We Must Plan Now for Non-Mining Development
by Jennifer Parker, Ridgway
Jul 13, 2013 | 1075 views | 0 0 comments | 34 34 recommendations | email to a friend | print


Like everyone, I was disheartened to hear of the suspension of operations and layoffs at Camp Bird.  Mining is a central part of Ouray County's heritage, and the recent mine reopenings promised good jobs and other benefits for our local economy.  As recent events show, however, mining is a tough industry, given the huge upfront costs and wild swings in mineral values. 

So, it's important that the county not add any significant new regulatory burdens on mining itself, and kudos to the Planning Commission for going out of its way in the Visual Impact Regulation update to address the two substantive objections raised by mining representatives.

The first was that the exemption for mining structures was too narrow – the proposal would eliminate the exemption for structures on "benches" and "hilltops."  They correctly pointed out that mining structures often had to be located on these features, and the Planning Commission responded positively by restoring the wording of the exemption to what it has been since 1997.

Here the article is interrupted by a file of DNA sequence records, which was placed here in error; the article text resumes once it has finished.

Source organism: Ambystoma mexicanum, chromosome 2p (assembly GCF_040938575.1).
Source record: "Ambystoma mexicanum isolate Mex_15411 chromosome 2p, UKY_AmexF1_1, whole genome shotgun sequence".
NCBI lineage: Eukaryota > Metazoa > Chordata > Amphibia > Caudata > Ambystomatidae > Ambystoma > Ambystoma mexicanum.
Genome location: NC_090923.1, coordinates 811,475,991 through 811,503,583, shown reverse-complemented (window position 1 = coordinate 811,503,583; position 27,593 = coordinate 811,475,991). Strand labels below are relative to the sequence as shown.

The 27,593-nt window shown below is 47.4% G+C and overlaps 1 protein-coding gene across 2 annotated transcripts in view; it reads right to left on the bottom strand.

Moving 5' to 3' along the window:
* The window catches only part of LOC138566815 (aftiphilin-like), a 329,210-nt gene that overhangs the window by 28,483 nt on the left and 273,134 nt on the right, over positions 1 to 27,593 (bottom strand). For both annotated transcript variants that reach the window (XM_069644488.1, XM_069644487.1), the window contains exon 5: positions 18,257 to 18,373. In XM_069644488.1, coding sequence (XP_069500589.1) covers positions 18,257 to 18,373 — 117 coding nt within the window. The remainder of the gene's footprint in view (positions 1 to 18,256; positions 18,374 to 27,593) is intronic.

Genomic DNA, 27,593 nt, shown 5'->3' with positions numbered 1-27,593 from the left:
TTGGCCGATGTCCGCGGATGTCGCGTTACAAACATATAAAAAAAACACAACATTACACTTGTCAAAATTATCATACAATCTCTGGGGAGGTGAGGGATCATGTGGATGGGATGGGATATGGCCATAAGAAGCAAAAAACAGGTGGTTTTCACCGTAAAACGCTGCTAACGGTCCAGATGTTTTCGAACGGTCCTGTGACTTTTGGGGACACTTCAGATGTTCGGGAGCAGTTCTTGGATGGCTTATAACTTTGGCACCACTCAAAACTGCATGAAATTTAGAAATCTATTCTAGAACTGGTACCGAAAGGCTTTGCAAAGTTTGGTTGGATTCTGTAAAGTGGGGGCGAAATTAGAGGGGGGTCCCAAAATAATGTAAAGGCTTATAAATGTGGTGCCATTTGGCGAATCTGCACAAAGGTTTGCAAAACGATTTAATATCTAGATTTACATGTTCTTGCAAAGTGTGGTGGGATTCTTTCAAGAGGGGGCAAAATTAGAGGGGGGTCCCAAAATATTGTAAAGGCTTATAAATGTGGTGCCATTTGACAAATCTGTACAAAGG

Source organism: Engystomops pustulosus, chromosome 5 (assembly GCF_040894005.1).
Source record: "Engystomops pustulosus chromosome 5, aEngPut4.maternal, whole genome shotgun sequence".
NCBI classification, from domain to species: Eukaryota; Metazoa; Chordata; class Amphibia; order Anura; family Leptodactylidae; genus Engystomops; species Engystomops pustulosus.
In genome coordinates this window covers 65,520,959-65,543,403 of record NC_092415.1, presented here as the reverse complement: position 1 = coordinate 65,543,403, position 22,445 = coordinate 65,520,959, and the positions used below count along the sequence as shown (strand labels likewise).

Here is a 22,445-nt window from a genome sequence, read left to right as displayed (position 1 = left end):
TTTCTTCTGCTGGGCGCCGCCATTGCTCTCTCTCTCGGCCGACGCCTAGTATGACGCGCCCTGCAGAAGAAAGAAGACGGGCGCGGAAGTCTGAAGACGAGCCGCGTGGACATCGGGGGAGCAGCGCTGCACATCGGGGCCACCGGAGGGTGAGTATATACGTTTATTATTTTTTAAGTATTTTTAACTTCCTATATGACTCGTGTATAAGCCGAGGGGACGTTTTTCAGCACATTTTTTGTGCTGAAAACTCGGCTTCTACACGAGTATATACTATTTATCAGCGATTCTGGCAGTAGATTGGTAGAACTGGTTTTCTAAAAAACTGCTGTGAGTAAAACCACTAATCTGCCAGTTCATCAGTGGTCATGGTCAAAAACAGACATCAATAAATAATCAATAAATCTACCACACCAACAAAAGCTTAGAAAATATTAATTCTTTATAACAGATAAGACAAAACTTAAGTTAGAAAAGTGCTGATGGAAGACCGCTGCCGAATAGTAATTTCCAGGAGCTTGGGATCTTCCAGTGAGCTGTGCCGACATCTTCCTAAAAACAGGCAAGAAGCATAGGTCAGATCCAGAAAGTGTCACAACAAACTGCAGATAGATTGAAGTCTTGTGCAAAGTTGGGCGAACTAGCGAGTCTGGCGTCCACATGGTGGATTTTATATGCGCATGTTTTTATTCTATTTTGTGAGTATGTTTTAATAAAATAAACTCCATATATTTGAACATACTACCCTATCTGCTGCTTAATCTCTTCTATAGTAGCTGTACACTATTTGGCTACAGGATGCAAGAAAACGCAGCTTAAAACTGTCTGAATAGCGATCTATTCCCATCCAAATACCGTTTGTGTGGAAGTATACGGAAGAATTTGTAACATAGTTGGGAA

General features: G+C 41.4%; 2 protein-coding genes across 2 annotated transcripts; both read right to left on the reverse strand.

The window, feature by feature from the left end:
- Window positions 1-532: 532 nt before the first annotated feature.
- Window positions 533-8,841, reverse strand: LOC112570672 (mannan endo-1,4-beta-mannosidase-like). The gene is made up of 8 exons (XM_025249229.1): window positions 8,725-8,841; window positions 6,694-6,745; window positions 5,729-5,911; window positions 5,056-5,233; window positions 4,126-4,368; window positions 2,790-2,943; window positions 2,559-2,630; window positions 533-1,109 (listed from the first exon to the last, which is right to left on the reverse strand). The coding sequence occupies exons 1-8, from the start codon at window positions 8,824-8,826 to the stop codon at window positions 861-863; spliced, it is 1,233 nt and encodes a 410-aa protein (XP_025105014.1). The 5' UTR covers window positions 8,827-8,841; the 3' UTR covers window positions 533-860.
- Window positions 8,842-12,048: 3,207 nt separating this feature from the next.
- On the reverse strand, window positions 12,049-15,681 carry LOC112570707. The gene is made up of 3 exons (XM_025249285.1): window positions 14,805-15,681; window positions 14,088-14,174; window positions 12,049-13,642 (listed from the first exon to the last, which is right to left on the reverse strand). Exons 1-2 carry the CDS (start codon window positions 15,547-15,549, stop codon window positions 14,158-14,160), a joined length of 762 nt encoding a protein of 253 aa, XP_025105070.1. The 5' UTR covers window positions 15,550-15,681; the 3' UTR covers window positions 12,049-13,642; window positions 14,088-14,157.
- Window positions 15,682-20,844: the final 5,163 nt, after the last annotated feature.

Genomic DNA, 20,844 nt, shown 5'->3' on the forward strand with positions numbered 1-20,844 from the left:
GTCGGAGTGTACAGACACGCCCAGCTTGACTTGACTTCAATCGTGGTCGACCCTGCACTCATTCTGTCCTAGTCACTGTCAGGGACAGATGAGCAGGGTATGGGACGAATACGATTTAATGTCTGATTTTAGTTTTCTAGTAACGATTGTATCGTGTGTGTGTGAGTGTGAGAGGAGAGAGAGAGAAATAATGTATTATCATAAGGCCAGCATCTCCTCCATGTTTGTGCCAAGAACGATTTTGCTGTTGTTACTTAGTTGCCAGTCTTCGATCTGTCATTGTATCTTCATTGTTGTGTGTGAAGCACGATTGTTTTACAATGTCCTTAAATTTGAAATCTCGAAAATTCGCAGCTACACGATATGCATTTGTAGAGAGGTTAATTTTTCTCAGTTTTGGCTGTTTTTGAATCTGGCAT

They were also concerned about the historic manager's residence and mining office along County Road 361 as it passes through Camp Bird Mine and whether the exemption for mining structures would apply to them, since the mine wanted to fix them up.  To remove any doubt whatsoever, the Planning Commission revised their recommendation to exclude the last stretch of CR 361 as it passes through Camp Bird Mine. 

It's good to see our county planners respond so positively to make sure mining itself retains its broad exemption from the regulations.  Like the recent letter said, as long as mines are mines they should be exempt.

If we are to learn anything, however, from the experience of other Colorado mining towns, we need to plan now for the non-mining development that is sure to come in the future.  Thankfully, the proposed regulations do just that by including the unprotected alpine areas as protected view corridors, so that, when they do develop, they do so in a way that is sensitive to the jaw-dropping natural scenery that is at the core of why we live here and why so many tourists visit.


– Jennifer Parker, Ridgway

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